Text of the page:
The 'O' Antiphons

The 'O' Antiphons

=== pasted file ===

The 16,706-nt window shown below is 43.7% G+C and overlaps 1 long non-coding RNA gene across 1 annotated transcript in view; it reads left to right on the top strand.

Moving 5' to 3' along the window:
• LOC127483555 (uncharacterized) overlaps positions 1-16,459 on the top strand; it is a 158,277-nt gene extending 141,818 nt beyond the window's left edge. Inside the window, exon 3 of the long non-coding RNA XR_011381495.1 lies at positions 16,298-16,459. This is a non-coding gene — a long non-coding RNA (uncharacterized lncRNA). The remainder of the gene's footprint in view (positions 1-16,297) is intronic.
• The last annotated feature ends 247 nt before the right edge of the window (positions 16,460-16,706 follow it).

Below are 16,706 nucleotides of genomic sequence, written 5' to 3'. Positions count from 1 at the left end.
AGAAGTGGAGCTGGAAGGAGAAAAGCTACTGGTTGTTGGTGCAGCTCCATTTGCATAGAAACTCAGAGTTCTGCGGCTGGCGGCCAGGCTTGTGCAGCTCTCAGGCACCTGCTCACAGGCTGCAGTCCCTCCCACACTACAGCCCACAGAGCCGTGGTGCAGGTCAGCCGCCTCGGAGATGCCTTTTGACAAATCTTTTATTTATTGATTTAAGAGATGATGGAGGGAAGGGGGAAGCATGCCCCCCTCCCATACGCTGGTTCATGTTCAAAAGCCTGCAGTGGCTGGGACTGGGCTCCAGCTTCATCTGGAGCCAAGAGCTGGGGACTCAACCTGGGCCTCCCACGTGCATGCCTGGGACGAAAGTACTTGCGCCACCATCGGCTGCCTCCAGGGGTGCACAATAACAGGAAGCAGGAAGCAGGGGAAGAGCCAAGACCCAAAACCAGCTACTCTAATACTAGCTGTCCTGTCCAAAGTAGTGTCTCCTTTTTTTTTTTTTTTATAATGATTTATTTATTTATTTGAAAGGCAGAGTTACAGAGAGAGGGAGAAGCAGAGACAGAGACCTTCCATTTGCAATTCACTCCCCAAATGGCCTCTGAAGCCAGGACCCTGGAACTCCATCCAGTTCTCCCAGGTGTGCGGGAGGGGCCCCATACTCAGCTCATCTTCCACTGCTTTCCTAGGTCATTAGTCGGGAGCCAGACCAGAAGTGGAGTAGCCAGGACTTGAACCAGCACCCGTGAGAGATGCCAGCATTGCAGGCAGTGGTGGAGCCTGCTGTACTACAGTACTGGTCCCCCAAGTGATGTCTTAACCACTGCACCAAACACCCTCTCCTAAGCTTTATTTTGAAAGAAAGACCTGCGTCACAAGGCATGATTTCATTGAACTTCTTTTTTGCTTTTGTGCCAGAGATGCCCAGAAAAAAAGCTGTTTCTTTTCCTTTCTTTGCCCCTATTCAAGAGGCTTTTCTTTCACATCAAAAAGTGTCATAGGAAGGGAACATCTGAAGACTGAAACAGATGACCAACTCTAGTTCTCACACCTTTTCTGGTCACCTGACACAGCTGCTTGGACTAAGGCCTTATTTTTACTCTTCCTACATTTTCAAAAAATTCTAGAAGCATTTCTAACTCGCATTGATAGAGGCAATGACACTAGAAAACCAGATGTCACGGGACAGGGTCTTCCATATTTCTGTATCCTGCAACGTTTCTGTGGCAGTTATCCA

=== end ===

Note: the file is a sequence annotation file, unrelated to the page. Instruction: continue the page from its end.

In the Church’s Liturgy of the Hours, Evening prayer always includes Mary’s prayer, the Magnificat. Each day the Magnificat is preceded by a short verse, or antiphon that links the prayer to the feast of the day or the season of the year. In the last seven days of Advent (December 17-23rd), the antiphons before the Magnificat are very special. Each begins with the exclamation “O” and ends with a plea for the Messiah to come. As the days progress and Christmas nears, the cry becomes increasingly urgent. The antiphons are all passages from the Old Testament which looked forward to the coming of salvation. Together they give us a rich tapestry of biblical images. These titles and images are: O Sapientia (wisdom), O Adonai, (Lord) O Radix Jesse (root of Jesse), O Clavis David (Key of David), O Oriens (Rising Sun), O Rex Gentium (King of peoples), and O Emmanuel (God with us). A curious feature: in Latin an acrostic is formed by taking the first letter of each antiphon and reading it backwards: the Latin ‘Ero Cras’ means ‘Tomorrow I will be there’ and can be understood as Christ’s response to his people’s prayer. Including the Antiphons in our daily prayer as we near Christmas, is a wonderful way of meditating on God’s gift of incarnation. 

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